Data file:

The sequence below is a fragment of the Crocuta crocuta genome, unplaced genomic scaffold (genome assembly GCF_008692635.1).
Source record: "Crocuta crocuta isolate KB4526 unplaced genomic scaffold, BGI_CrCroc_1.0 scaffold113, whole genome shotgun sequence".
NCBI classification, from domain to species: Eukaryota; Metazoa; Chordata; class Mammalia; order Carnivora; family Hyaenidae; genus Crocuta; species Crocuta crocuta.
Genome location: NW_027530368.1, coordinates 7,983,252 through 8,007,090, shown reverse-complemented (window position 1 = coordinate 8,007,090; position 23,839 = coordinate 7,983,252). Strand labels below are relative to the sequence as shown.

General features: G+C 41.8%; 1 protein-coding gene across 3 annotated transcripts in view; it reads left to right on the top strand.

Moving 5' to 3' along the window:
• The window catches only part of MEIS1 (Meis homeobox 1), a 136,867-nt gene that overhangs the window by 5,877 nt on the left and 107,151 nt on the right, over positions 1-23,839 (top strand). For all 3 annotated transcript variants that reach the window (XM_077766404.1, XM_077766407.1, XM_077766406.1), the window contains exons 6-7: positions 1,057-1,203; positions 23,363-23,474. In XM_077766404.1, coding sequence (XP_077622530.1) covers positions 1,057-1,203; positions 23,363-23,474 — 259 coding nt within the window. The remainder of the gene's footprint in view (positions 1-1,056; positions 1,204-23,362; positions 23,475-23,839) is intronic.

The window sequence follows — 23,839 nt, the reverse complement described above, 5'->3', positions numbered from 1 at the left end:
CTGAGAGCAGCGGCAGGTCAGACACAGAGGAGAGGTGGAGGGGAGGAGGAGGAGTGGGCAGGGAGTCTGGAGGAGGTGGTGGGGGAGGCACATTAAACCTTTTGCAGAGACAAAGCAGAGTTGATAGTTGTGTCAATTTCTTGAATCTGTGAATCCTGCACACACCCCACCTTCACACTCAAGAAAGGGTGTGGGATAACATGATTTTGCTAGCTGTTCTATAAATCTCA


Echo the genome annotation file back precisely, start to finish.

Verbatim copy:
The sequence below is a fragment of the Crocuta crocuta genome, unplaced genomic scaffold (genome assembly GCF_008692635.1).
Source record: "Crocuta crocuta isolate KB4526 unplaced genomic scaffold, BGI_CrCroc_1.0 scaffold113, whole genome shotgun sequence".
NCBI classification, from domain to species: Eukaryota; Metazoa; Chordata; class Mammalia; order Carnivora; family Hyaenidae; genus Crocuta; species Crocuta crocuta.
Genome location: NW_027530368.1, coordinates 7,983,252 through 8,007,090, shown reverse-complemented (window position 1 = coordinate 8,007,090; position 23,839 = coordinate 7,983,252). Strand labels below are relative to the sequence as shown.

General features: G+C 41.8%; 1 protein-coding gene across 3 annotated transcripts in view; it reads left to right on the top strand.

Moving 5' to 3' along the window:
• The window catches only part of MEIS1 (Meis homeobox 1), a 136,867-nt gene that overhangs the window by 5,877 nt on the left and 107,151 nt on the right, over positions 1-23,839 (top strand). For all 3 annotated transcript variants that reach the window (XM_077766404.1, XM_077766407.1, XM_077766406.1), the window contains exons 6-7: positions 1,057-1,203; positions 23,363-23,474. In XM_077766404.1, coding sequence (XP_077622530.1) covers positions 1,057-1,203; positions 23,363-23,474 — 259 coding nt within the window. The remainder of the gene's footprint in view (positions 1-1,056; positions 1,204-23,362; positions 23,475-23,839) is intronic.

The window sequence follows — 23,839 nt, the reverse complement described above, 5'->3', positions numbered from 1 at the left end:
CTGAGAGCAGCGGCAGGTCAGACACAGAGGAGAGGTGGAGGGGAGGAGGAGGAGTGGGCAGGGAGTCTGGAGGAGGTGGTGGGGGAGGCACATTAAACCTTTTGCAGAGACAAAGCAGAGTTGATAGTTGTGTCAATTTCTTGAATCTGTGAATCCTGCACACACCCCACCTTCACACTCAAGAAAGGGTGTGGGATAACATGATTTTGCTAGCTGTTCTATAAATCTCA